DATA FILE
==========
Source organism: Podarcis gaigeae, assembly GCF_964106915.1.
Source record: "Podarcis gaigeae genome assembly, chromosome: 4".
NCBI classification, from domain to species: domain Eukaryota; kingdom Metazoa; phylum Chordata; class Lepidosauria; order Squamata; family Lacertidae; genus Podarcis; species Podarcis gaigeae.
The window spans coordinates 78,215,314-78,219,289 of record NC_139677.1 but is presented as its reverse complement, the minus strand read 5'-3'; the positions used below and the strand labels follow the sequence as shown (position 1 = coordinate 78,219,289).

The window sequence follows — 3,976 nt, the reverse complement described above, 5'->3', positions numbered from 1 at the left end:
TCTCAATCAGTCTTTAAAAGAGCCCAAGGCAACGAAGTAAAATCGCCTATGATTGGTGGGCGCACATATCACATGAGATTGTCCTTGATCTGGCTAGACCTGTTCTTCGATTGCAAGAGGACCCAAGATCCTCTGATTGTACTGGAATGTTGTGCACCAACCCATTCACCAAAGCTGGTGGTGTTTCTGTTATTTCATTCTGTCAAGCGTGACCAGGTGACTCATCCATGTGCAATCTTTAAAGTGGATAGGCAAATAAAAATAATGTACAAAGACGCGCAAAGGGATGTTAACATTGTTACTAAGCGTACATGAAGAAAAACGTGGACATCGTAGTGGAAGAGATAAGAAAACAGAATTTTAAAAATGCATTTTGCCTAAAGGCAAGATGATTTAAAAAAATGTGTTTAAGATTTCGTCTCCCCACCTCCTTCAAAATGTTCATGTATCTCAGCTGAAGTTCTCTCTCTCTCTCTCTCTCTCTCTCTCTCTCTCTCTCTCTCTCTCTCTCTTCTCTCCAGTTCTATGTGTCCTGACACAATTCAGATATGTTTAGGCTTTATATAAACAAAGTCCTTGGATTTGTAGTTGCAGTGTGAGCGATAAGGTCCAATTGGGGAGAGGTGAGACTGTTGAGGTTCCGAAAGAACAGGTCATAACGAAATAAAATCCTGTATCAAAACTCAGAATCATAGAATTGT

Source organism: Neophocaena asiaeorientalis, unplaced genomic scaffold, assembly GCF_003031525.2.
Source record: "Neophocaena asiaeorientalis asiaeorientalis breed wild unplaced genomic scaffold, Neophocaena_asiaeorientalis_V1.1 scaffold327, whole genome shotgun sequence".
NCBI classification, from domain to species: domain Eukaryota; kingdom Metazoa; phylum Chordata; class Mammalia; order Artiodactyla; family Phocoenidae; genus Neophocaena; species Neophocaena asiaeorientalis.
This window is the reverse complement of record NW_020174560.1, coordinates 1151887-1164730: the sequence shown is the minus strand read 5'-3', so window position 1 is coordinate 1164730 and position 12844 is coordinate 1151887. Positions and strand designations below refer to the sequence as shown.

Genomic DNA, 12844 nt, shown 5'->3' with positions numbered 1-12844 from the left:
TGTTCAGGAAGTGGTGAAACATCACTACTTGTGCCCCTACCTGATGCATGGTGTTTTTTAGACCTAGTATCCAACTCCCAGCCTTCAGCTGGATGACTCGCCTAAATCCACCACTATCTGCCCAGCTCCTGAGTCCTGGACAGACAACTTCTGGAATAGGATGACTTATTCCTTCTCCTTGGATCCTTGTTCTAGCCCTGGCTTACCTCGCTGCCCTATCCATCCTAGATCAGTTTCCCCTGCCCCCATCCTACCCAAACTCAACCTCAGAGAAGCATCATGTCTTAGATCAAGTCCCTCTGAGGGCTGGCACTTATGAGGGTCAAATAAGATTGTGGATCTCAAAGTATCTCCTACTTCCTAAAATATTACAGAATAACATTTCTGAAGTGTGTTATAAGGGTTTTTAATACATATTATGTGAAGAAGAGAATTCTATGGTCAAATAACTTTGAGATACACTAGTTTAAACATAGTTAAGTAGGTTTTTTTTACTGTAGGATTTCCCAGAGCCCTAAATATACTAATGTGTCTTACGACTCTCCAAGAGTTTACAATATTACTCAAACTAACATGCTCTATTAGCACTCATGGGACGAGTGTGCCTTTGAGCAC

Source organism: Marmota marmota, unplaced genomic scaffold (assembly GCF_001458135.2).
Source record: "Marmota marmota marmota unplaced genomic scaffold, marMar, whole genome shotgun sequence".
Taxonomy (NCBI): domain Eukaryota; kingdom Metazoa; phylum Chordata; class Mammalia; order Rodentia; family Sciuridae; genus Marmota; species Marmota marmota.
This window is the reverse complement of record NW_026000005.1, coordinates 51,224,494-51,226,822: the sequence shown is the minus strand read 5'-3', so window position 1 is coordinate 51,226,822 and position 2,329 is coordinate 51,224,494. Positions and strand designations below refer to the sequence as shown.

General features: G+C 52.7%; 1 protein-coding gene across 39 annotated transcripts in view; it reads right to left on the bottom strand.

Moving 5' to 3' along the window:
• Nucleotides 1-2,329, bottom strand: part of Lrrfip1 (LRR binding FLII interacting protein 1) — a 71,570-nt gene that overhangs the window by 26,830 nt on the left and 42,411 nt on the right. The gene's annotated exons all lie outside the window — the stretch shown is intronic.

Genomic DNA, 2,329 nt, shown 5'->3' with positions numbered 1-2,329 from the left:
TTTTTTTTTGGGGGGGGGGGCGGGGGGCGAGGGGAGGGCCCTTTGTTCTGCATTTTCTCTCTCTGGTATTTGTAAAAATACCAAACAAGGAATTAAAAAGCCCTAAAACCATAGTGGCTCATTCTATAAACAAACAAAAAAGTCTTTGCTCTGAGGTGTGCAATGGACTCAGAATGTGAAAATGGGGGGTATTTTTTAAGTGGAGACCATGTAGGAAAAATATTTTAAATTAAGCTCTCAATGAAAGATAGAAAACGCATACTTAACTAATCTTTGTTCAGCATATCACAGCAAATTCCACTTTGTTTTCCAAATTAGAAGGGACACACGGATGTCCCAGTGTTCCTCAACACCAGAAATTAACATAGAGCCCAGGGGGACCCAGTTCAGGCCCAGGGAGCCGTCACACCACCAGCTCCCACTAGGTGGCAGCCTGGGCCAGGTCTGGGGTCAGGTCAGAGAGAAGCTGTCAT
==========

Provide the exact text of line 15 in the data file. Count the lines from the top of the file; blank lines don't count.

Taxonomy (NCBI): domain Eukaryota; kingdom Metazoa; phylum Chordata; class Mammalia; order Rodentia; family Sciuridae; genus Marmota; species Marmota marmota.